Hello and welcome to another edition of Best 5 Reads. Lets begin!
While many deaths due to opioid overdoses are accidental, there a growing body of evidence that some cases were intentional and that the presence of pain played a role in the decision to end life.
In 1968, the word hysteria, present for more than two millennia and used to describe atypical signs and symptoms that did not conform to established diseases, disappeared from the Diagnostic and Statistical Manual of Mental Disorders (DSM) of the American Psychiatric Association’s classification of mental disorders.1 Critics had argued that the condition lacked validity and that it owed its longevity to tradition. Moreover, the term was pejorative with its fallacious association to uterine pathology. Abolishing the word did not, however, remove a disorder, nor did it lead to fresh insights as to the condition’s cause, given the largely descriptive content of the DSM. It also did not adequately solve the taxonomy conundrum.
A new report from NHS Digital has highlighted an escalating mental health crisis in young people. The report comes just days after the Children’s Commissioner for England warned there was a “vast gap” in NHS mental health support.
The arts and humanities are afterthoughts in many American schools, rarely given priority as part of a comprehensive education, though they formed the basis of one for thousands of years elsewhere. One might say something similar of preventative medicine in the U.S. healthcare system. It’s tempting to idealize the priorities of other wealthy countries. The Japanese investment in “forest bathing,” for example, comes to mind, or Finnish public schools and France’s funding of an Alzheimer’s village.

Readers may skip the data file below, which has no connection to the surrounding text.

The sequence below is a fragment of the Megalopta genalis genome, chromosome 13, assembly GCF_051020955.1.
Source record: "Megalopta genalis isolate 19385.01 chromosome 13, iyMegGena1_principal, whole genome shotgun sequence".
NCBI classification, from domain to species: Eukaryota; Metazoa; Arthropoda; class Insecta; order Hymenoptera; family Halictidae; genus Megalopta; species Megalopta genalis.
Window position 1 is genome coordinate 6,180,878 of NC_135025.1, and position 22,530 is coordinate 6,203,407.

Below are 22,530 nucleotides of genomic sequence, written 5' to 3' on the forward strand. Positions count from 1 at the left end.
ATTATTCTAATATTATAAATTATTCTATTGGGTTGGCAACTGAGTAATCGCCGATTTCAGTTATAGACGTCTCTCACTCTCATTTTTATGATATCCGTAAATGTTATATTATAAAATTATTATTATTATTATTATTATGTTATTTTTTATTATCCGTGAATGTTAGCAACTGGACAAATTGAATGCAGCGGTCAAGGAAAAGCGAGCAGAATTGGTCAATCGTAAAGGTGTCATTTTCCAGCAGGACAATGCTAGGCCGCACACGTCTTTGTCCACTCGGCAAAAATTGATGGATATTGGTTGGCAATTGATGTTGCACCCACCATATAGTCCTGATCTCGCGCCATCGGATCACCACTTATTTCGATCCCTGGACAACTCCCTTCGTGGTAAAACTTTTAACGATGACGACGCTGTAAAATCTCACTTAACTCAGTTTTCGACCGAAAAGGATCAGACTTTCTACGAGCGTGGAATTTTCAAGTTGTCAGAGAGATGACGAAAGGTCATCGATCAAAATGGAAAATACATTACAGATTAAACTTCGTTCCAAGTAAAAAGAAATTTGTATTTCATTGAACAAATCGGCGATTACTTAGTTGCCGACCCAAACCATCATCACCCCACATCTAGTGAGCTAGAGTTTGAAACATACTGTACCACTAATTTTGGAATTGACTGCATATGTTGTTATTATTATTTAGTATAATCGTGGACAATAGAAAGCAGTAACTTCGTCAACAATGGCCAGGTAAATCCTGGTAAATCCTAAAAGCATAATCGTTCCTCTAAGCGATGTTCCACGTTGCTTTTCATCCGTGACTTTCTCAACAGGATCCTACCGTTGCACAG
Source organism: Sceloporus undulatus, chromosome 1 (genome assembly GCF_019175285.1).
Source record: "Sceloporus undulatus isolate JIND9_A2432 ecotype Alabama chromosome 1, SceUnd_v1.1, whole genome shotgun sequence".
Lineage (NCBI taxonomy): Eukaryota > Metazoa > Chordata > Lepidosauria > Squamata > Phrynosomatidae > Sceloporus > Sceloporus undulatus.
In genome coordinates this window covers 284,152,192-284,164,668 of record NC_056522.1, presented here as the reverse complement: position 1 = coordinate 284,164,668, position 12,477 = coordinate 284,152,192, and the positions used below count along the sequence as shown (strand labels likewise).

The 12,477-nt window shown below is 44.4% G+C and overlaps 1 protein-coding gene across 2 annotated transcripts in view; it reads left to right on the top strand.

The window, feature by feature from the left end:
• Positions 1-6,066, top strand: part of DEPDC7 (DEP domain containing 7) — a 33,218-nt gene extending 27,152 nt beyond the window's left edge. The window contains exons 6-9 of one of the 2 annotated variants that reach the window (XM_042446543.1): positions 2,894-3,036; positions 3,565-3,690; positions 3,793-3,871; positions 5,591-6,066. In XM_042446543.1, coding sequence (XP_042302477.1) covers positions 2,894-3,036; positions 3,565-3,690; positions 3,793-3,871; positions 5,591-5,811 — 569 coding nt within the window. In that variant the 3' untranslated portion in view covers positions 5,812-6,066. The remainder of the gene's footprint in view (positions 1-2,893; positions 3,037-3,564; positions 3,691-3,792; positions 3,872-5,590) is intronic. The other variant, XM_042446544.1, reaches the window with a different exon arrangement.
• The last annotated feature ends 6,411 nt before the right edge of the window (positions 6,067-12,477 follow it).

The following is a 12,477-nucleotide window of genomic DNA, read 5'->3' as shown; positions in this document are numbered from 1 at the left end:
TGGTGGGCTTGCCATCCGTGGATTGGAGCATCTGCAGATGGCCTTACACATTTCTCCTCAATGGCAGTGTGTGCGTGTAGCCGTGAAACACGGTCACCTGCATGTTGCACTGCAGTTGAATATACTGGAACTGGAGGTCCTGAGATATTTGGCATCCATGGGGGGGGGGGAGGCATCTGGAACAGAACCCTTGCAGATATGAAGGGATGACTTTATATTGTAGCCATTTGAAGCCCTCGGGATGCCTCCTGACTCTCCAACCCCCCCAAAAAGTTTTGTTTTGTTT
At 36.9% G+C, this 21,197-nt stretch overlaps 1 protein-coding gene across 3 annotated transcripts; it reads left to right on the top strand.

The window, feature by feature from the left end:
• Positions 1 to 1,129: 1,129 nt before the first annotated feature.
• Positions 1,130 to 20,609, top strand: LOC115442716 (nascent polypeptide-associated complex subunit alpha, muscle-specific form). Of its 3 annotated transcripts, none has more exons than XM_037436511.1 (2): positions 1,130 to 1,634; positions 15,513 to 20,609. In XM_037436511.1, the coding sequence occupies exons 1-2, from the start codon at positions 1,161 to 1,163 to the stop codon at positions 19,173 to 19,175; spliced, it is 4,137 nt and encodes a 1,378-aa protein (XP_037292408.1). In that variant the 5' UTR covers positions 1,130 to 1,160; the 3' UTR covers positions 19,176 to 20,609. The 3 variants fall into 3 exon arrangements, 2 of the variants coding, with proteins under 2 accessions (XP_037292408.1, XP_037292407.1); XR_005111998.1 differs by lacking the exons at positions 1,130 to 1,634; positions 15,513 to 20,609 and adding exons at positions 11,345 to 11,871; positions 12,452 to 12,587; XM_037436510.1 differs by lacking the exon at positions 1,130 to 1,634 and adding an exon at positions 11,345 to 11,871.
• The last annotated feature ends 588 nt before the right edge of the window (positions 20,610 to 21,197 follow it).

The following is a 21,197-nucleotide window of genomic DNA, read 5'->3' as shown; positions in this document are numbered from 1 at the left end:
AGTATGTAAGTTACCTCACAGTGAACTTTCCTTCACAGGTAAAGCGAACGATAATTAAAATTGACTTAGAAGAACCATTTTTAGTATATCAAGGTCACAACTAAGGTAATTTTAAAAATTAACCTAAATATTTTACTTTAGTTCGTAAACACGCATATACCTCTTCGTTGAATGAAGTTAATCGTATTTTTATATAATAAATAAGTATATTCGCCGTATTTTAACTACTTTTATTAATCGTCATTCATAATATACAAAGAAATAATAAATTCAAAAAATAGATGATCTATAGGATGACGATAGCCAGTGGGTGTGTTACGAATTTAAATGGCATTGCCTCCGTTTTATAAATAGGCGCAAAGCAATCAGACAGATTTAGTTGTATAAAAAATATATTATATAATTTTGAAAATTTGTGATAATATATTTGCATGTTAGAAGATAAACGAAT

But everyplace has its problems, and no country is an island, exempt from the global pressures of capital or hostile interference.
But if we consider such things as art, music, and dance as essential—not only to an education, but to our general well-being—we must commend the UK’s Health Secretary, Matt Hancock, for his “social prescribing” initiative.
I walked through a supermarket recently and saw candles saying “Wine not?”, greeting cards with “On your marks, get set, prosecco!”, and t-shirts emblazoned with “You’ve got to be gin it to win it.” When I reached the pharmacy, I saw a sign saying that alcohol is the leading cause of ill health, disability, and death among people aged between 15–49 years in the UK.
Thank you and see you tomorrow for more articles.